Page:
To the East German novelist Christa Wolf, Cassandra is the symbolic representative of women in the Western world, whose talents and intelligence have been suppressed in order to serve the interests of men, power and destruction. Mrs. Wolf arrives at this ambitious equation by a series of imaginative leaps. She sets the familiar and unfamiliar characters of Trojan legend in a world she reconstructs not from ancient myth but from the speculations of archeologists and historians - and even more, from her own perceptions of the modern world, especially the capitalist West.

Formed of such diverse components, Mrs. Wolf's Troy becomes, especially in the eyes of the sensitive Cassandra, a society whose original innocence is repeatedly violated by corruption, deception and violence. Cassandra is raped by a fellow priest of Apollo, becomes the lover of Aeneas by whom she has twins, is imprisoned and released and goes into exile in the mountains with other women; men taunt and assail her because she sees through their posturings and recognizes immediately that Helen, stolen by Paris and thus the cause of the war with the Greeks, is only a phantom. After the misery of her previous life, the death of her family and friends and even her death at Mycenae come as anticlimaxes. What matters is her realization of truth, especially about the characters of the people around her.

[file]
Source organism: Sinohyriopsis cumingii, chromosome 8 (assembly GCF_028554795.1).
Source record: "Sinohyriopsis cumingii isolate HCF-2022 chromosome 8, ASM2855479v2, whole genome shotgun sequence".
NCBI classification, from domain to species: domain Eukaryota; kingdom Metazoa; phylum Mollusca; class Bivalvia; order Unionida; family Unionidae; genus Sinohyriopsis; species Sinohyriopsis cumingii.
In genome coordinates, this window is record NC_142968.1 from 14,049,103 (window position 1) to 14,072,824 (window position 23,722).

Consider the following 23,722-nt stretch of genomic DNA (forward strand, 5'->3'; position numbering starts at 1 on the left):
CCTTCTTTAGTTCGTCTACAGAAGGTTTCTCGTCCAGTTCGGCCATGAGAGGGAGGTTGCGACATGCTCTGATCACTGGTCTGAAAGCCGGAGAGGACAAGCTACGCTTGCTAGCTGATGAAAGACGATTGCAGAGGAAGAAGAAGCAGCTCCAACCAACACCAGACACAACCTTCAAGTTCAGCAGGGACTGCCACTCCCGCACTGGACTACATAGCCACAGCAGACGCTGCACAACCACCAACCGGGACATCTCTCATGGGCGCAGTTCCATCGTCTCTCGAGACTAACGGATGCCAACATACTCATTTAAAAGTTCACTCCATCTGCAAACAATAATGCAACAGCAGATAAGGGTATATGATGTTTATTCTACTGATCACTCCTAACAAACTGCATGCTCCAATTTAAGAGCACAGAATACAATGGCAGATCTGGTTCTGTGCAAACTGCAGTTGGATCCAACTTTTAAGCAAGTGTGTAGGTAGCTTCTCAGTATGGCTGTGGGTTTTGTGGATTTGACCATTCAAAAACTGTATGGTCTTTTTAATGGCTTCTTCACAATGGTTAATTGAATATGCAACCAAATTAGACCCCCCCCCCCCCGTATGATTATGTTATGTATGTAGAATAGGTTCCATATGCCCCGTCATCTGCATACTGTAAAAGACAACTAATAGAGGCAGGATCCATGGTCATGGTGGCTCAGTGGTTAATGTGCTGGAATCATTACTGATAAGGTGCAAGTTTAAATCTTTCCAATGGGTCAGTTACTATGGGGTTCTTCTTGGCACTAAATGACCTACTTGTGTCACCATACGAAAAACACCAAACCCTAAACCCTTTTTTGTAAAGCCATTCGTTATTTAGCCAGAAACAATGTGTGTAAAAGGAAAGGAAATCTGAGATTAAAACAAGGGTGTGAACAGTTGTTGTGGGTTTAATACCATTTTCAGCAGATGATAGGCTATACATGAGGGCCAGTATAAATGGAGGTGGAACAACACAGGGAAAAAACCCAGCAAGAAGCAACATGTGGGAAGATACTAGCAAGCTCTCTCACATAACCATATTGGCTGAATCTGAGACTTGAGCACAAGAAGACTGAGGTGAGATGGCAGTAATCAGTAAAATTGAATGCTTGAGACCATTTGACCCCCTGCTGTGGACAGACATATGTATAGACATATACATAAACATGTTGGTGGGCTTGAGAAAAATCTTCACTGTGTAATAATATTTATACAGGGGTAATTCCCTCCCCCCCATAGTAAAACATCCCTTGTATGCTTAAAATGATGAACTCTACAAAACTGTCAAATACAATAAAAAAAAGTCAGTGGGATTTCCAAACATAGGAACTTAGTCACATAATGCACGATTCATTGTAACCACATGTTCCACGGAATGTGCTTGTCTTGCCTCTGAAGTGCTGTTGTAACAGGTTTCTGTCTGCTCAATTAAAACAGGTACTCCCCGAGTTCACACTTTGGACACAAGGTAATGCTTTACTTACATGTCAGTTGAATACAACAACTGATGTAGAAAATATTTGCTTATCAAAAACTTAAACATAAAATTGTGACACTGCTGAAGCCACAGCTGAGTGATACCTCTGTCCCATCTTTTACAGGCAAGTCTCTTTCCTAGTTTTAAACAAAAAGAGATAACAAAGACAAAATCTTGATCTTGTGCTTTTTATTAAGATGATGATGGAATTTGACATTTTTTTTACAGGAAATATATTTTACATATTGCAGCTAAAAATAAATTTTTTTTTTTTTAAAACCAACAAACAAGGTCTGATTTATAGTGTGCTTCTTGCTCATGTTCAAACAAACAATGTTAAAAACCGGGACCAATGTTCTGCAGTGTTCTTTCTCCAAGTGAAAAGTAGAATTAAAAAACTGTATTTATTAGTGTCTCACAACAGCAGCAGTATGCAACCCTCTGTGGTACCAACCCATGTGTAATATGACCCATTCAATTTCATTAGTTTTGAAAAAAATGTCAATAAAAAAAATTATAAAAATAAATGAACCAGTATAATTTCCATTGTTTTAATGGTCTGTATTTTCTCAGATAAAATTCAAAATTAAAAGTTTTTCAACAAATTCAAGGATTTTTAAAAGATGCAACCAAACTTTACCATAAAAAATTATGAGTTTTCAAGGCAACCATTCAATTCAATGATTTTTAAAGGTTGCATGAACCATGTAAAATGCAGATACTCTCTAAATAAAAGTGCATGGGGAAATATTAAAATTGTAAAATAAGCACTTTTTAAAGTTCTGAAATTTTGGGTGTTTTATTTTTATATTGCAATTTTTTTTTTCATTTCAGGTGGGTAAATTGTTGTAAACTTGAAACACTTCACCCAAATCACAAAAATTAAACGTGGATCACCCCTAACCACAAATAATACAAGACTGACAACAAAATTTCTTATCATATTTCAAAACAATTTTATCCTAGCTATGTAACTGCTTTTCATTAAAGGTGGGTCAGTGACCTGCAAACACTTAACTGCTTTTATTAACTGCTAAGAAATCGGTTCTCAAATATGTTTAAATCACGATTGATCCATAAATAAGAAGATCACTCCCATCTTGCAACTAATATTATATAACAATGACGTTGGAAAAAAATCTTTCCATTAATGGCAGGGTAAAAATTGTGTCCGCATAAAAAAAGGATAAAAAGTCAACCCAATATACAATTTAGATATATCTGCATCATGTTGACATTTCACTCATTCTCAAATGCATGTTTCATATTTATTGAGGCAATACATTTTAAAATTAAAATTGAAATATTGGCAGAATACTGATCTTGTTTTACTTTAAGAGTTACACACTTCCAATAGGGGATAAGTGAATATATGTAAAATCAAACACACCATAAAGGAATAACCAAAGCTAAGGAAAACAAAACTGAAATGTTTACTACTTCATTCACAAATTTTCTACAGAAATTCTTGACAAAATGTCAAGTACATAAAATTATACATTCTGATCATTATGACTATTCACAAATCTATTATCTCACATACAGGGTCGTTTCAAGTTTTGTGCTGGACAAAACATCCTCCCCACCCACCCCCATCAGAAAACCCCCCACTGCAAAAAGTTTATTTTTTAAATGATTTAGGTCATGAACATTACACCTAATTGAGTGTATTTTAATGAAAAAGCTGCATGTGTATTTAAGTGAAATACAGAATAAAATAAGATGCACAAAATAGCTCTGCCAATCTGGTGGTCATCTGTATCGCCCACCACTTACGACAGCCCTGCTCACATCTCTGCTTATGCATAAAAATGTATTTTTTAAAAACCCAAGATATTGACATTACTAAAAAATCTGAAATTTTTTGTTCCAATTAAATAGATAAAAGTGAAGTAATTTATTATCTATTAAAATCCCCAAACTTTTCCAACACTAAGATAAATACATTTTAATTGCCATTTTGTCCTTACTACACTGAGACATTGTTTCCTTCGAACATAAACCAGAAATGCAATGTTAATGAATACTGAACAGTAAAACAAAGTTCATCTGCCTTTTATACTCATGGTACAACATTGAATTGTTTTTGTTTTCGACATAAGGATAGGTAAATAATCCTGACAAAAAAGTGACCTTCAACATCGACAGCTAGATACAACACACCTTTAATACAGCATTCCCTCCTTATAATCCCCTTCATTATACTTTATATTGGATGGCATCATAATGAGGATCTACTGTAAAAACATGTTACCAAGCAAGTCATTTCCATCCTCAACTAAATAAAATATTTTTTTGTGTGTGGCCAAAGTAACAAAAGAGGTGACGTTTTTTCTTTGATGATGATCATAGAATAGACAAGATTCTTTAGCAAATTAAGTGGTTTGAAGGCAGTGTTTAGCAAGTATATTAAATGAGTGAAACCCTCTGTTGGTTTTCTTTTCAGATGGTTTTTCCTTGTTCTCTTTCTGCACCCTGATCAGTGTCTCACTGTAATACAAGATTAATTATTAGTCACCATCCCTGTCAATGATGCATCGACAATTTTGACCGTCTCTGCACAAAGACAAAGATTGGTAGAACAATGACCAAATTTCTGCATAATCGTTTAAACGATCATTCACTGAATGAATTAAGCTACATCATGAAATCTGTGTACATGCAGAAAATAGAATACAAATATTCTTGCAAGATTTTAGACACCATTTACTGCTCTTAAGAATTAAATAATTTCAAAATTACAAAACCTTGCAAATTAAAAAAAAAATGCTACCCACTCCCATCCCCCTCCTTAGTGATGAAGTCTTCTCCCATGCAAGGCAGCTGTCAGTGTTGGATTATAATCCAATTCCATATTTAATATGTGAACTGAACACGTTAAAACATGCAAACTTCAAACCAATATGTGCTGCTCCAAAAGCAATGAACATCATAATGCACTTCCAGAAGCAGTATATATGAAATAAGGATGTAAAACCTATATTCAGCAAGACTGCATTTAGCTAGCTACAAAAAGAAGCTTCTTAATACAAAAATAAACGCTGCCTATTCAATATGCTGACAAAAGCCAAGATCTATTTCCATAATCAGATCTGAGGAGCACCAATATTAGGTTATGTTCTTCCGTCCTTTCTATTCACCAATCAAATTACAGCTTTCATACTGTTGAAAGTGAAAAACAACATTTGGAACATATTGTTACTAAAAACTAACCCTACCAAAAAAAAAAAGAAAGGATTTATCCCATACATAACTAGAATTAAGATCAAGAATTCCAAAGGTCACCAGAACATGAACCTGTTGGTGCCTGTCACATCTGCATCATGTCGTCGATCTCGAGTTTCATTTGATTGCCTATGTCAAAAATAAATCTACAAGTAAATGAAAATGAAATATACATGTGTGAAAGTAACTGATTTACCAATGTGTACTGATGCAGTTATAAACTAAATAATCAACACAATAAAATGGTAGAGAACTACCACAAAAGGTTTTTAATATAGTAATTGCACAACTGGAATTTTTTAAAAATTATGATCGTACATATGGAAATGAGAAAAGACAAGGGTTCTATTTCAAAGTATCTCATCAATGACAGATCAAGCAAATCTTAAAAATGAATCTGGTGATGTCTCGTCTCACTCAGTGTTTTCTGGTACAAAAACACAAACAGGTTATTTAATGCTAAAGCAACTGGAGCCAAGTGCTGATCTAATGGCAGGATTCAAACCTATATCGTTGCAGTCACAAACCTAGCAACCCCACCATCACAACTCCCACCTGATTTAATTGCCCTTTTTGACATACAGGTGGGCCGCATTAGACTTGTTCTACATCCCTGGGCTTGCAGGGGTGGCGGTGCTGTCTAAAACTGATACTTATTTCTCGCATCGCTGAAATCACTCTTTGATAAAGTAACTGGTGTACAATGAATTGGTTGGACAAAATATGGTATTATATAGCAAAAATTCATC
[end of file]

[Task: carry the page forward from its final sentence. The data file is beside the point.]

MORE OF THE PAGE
Mrs. Wolf gives a vivid impression of life in the preindustrial age when days are marked by sunrise and sunset and one butchers and disembowels the animals one sacrifices and then eats. But in no other respect does ''Cassandra'' resemble a historical novel, since Mrs. Wolf has selected only those facts about the ancient world that suit her political purposes. She believes in the myth of an egalitarian matriarchy usurped by a male hierarchy - a utopian fantasy without historical basis. Her research methods, as she frankly tells us in the accompanying essays and diaries, are eclectic, unsystematic and intuitive; modern Greece suggests to her the character of the ancient Greeks, especially in its superstition, bureaucracy, corruption and repression of women. She seems able to recapture her own innocence only at home, behind the Iron Curtain, where she can see the West as a kind of Greece writ large. If Mrs. Wolf had looked more closely at Aeschylus instead of relying on a 19th-century handbook's recasting of the myth, she would have seen that in the original story Cassandra chose her own fate. Apollo offered her, the most beautiful of Priam's daughters, whatever she wanted if she would have intercourse with him. She asked for the gift of prophecy but then refused to keep her part of the bargain, so the god punished her by keeping her from being believed. If she had slept with him, she would have been able to prophesy and to bear a son who would have become a famous hero - not a bad deal considering what the gods were capable of doing to men and women if they felt like it. The ancient Greeks, whatever their limitations, believed in freedom of choice; their women were no more victimized by the world around them than their men;